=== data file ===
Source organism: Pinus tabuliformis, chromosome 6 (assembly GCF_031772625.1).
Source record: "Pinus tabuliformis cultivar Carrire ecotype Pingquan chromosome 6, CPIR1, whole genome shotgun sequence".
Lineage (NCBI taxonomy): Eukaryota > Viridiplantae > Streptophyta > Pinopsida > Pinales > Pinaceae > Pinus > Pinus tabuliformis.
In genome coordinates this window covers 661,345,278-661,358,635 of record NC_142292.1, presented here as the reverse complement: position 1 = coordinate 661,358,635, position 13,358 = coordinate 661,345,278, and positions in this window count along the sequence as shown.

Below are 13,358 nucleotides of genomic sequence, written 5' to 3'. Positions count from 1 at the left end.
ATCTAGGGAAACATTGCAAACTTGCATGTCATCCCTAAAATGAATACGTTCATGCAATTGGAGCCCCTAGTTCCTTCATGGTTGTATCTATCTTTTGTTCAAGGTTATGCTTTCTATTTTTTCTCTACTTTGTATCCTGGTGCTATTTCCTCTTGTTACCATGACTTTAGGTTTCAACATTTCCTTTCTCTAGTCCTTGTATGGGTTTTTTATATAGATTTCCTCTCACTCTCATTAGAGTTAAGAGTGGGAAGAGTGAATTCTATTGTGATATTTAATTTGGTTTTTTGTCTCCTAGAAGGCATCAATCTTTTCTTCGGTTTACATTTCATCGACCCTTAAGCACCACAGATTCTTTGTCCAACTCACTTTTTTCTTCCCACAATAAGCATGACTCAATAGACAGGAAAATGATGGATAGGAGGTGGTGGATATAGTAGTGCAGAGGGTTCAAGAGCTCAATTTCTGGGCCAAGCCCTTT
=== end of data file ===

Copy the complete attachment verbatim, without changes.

Source organism: Pinus tabuliformis, chromosome 6 (assembly GCF_031772625.1).
Source record: "Pinus tabuliformis cultivar Carrire ecotype Pingquan chromosome 6, CPIR1, whole genome shotgun sequence".
Lineage (NCBI taxonomy): Eukaryota > Viridiplantae > Streptophyta > Pinopsida > Pinales > Pinaceae > Pinus > Pinus tabuliformis.
In genome coordinates this window covers 661,345,278-661,358,635 of record NC_142292.1, presented here as the reverse complement: position 1 = coordinate 661,358,635, position 13,358 = coordinate 661,345,278, and positions in this window count along the sequence as shown.

Below are 13,358 nucleotides of genomic sequence, written 5' to 3'. Positions count from 1 at the left end.
ATCTAGGGAAACATTGCAAACTTGCATGTCATCCCTAAAATGAATACGTTCATGCAATTGGAGCCCCTAGTTCCTTCATGGTTGTATCTATCTTTTGTTCAAGGTTATGCTTTCTATTTTTTCTCTACTTTGTATCCTGGTGCTATTTCCTCTTGTTACCATGACTTTAGGTTTCAACATTTCCTTTCTCTAGTCCTTGTATGGGTTTTTTATATAGATTTCCTCTCACTCTCATTAGAGTTAAGAGTGGGAAGAGTGAATTCTATTGTGATATTTAATTTGGTTTTTTGTCTCCTAGAAGGCATCAATCTTTTCTTCGGTTTACATTTCATCGACCCTTAAGCACCACAGATTCTTTGTCCAACTCACTTTTTTCTTCCCACAATAAGCATGACTCAATAGACAGGAAAATGATGGATAGGAGGTGGTGGATATAGTAGTGCAGAGGGTTCAAGAGCTCAATTTCTGGGCCAAGCCCTTT